If there’s an underdog story in the sport of strongman, it’s about Martins Licis—and he just had his Rocky sequel comeback.
Despite training for the sport since his teens, the 31-year-old raised a lot of eyebrows when he won 2019’s World’s Strongest Man competition. At “just” 6'3", he was going toe to toe with monsters like four-time winner 6’8" Brian Shaw and the 6’9" defending champion Hafthor Bjornsson, yet he decisively won by a huge eight-point lead, the widest in years.
Then came the injuries: nerve damage in his neck, hip and knee pain, wrist and elbow tendinitis (“I couldn’t even lift a 200-pound stone”), and then a car accident that damaged his tailbone and shoulders. Add in a fractured thumb and burst appendix this year, and nobody would have expected him to place at Rogue’s first Strongman Invitational this October—and yet he came first, beating the reigning World’s Strongest Man Tom Stoltman and earning a cool $133,351 in the process.
We recently caught up with Licis about his training program, recovery, and his thoughts about what his sport needs to continue growing into the future.
This interview has been edited for length and clarity.
This comeback is nothing short of astonishing. How did you manage to build back so decisively while you were rehabbing injuries?
While I’m recovering, I’m training a lot. I don’t just sit on a couch and wait for injuries to heal themselves, and I feel like a lot of people have that approach. I’m evaluating what my deficiencies are and improving those, improving ranges of motion as well as I can, and even though I’m not directly working on my brute strength I’m working on the quality of motion my body can achieve.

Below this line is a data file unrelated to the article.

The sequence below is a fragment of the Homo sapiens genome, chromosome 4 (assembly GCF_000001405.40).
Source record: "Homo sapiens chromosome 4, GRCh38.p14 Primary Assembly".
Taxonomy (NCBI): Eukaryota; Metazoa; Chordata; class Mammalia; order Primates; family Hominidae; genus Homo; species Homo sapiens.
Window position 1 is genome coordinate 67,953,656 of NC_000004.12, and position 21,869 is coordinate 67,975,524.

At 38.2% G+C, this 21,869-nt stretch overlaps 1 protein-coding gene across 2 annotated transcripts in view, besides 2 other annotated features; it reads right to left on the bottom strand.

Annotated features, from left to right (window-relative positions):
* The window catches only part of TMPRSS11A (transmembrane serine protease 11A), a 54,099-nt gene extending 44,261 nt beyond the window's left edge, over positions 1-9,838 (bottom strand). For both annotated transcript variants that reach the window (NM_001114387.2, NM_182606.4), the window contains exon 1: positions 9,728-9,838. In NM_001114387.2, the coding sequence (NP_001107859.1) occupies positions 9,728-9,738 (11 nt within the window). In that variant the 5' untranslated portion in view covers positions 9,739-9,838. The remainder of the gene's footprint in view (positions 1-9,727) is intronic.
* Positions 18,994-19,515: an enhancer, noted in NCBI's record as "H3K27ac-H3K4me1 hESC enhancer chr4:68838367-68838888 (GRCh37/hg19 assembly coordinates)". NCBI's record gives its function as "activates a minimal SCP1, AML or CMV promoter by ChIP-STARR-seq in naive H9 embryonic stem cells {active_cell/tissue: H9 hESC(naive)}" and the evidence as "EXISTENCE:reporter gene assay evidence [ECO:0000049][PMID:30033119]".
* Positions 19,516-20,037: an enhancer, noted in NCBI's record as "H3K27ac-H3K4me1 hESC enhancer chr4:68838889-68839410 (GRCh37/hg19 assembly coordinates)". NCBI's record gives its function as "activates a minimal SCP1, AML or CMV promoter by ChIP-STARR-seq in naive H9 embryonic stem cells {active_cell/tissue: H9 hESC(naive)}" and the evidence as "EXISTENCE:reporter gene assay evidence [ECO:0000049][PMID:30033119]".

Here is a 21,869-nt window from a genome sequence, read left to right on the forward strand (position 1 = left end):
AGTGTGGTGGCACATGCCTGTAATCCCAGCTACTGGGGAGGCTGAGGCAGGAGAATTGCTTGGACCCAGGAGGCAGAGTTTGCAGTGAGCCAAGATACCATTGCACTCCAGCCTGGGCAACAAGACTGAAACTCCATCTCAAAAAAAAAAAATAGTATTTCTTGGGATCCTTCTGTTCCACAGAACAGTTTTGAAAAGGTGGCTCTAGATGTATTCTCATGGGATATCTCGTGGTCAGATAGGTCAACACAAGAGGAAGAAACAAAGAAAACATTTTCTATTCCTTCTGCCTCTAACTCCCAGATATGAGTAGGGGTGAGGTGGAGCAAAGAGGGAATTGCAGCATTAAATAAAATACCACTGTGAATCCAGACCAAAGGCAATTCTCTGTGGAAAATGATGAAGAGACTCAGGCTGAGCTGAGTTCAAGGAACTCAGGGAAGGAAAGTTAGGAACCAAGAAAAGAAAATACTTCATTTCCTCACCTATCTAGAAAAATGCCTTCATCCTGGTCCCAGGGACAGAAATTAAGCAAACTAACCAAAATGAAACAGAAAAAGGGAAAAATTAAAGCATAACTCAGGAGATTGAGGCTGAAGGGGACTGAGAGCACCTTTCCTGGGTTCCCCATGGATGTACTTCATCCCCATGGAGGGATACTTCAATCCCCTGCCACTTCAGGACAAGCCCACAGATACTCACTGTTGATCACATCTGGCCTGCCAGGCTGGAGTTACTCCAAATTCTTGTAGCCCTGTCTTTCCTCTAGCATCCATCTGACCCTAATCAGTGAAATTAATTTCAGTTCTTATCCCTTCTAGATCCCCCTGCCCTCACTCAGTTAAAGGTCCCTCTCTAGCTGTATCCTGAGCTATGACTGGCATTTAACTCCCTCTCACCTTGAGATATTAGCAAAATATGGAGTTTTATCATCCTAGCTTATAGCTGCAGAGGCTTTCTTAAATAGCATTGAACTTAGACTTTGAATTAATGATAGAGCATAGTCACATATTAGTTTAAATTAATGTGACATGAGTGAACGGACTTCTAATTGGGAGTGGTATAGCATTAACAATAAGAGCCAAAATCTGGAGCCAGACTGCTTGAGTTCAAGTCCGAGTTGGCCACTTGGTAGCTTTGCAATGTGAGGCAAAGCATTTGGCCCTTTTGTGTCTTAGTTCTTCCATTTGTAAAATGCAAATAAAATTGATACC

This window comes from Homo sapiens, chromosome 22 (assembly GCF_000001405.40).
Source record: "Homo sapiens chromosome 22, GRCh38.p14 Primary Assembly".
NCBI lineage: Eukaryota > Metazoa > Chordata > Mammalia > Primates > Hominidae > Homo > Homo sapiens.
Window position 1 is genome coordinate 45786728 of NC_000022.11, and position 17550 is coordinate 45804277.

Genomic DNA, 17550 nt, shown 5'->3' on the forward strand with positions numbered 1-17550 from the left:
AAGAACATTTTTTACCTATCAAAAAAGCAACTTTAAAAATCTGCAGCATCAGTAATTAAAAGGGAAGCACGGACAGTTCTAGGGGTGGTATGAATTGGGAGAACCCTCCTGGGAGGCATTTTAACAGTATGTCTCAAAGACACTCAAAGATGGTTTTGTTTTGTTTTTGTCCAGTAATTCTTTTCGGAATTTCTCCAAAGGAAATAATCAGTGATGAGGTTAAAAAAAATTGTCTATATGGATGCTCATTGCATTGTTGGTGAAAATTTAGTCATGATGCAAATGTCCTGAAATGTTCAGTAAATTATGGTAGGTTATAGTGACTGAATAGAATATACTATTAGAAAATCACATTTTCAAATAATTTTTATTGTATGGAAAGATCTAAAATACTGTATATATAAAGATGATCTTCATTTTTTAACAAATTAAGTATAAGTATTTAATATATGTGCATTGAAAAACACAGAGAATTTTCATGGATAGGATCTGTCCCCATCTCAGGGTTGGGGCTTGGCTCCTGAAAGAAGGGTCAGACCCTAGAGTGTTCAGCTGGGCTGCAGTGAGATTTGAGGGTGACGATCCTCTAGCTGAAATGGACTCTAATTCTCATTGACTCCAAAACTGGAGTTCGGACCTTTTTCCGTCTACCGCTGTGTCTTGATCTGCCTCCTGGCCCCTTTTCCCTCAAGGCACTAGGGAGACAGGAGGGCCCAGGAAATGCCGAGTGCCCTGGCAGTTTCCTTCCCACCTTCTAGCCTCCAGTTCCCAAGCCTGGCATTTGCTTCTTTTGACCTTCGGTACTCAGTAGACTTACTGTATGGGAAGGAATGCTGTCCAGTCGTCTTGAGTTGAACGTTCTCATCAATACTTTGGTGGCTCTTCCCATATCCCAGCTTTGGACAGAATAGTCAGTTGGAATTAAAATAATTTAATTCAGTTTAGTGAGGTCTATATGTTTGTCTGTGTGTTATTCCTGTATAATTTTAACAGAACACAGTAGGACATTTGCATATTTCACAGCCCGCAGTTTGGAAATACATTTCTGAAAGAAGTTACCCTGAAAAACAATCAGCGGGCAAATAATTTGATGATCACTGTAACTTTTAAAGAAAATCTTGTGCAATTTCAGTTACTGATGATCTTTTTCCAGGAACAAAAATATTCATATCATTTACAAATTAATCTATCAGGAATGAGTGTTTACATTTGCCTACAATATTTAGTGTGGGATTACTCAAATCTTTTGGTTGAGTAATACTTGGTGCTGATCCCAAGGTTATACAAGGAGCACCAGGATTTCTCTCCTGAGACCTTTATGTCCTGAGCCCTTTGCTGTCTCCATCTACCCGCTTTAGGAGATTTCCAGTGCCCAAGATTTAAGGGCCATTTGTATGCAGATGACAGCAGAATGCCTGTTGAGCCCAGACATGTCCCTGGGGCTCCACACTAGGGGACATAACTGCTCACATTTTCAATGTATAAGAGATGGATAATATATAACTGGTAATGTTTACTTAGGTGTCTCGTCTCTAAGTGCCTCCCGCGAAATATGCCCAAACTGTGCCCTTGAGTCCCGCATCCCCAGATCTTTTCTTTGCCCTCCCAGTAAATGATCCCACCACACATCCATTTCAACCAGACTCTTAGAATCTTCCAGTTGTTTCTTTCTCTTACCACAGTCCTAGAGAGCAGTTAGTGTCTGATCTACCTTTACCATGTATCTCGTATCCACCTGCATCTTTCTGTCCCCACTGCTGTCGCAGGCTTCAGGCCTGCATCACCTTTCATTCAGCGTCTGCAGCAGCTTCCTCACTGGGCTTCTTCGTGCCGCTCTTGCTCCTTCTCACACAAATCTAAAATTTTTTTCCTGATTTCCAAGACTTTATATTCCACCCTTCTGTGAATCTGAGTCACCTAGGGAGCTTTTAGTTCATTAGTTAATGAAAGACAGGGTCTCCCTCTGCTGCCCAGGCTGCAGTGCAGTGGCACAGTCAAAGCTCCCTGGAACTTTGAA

Then when I start lifting heavy again my strength can increase that much more quickly. It’s almost like tuning up an instrument I’ve spent that last 18 months tuning my body up to be able to perform better.
Something that's often said about you is how damn immaculate your form is. Everyone knows they should drop the bar as soon as they can't complete a perfect rep, but in practice it’s awfully hard to do so. How do you manage to have such great form at such heavy weights and high intensity?
I lift light a lot. A lot of people tend to make fun of me in my videos, like, “Oh, Martins can’t win another competition, look how light he’s lifting.” They keep comparing the weights I do in my training, but I spend a lot of time just reinforcing the quality of my motion. I spend a lot of time practicing the way I want my lifts to look and then I very slowly start increasing the weight with a focus on quality. When it’s a couple months out from competition I’ll still grind my way through some ugly reps because I don’t want to teach my body to shut down when quality is compromised. But most of my training I’m very adamant about making things look as crisp as possible.